Tom Hawkins lives in 1727 London, fleeing his father’s expectations that he follow a career path in the church. Tom prefers a more sin-based life filled with games of chance, liquor, and women, not necessarily in that order. When Tom is sent to Marshalsea Gaol, London’s debtor prison, he refuses to ask his father for help, but quickly realizes that he must reach out to others for help if he wants to survive for any amount of time. Tom quickly finds himself submerged in the murky mystery of solving the murder of a fellow debtor before he finds himself dead from disease, starvation, or as the murderer’s next victim.
Antonia Hodgson’s book “The Devil in the Marshalsea” was a fast-paced, historically gripping novel. The stark reality of poverty in the 1700s is brought to life, with lots of intrigue and romance thrown in. I found myself quickly engrossed in this novel, following the exciting ups and downs of the plot. The author had wonderful character development, and did an outstanding job of weaving fact with fiction to showcase this time period. I found it hard to believe this was her first novel, but I’m eagerly awaiting more from this author.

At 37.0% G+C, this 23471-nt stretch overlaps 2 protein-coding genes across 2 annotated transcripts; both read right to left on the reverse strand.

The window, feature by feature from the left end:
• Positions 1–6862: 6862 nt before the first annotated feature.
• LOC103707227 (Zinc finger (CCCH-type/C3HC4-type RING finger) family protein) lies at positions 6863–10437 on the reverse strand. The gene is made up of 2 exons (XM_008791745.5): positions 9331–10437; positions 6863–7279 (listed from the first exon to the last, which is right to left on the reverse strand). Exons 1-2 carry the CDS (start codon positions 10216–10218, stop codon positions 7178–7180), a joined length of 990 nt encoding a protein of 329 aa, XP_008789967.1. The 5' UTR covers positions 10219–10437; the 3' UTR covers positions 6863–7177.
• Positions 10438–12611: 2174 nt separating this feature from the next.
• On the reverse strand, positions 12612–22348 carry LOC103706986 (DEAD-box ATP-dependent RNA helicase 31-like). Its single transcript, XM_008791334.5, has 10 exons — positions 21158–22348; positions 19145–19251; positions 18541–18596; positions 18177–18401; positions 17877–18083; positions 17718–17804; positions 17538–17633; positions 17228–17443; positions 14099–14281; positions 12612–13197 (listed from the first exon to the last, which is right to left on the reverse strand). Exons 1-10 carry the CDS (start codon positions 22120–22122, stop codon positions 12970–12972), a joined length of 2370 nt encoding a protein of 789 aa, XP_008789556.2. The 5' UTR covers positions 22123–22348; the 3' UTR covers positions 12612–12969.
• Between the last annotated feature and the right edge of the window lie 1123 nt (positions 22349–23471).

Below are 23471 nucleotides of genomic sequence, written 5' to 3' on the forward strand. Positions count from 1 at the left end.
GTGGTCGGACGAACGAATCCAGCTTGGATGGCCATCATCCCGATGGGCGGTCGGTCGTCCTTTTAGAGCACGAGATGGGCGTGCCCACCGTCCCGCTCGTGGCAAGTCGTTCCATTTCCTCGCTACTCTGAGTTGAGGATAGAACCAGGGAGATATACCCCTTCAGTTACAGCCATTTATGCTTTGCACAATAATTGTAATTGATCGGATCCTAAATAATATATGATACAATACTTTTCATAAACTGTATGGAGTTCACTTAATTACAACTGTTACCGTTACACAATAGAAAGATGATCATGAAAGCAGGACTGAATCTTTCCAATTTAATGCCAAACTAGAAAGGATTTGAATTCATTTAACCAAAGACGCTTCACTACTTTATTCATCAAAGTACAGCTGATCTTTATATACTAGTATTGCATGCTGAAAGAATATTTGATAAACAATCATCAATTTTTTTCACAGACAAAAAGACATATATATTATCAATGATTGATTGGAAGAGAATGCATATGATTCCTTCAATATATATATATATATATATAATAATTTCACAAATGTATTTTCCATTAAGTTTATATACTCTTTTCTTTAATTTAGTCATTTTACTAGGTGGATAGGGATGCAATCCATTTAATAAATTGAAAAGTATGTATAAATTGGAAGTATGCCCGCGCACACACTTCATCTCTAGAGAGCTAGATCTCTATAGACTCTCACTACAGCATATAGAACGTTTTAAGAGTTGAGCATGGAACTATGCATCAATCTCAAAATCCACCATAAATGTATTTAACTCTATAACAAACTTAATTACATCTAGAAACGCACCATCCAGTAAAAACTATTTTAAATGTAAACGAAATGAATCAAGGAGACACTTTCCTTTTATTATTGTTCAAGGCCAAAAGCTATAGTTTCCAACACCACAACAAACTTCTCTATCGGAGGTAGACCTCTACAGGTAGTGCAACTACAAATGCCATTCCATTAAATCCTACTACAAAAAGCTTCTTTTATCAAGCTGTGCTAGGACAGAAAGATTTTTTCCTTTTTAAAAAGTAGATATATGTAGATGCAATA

It’s 1727. Tom Hawkins is damned if he’s going to follow in his father’s footsteps and become a country parson. Not for him a quiet life of prayer and propriety. His preference is for wine, women, and cards. But there’s a sense of honor there too, and Tom won’t pull family strings to get himself out of debt—not even when faced with the appalling horrors of London’s notorious debtors’ prison: The Marshalsea Gaol.
Within moments of his arrival in the Marshalsea, Hawkins learns there’s a murderer on the loose, a ghost is haunting the gaol, and that he’ll have to scrounge up the money to pay for his food, bed, and drink. He’s quick to accept an offer of free room and board from the mysterious Samuel Fleet—only to find out just hours later that it was Fleet’s last roommate who turned up dead. Tom’s choice is clear: get to the truth of the murder—or be the next to die.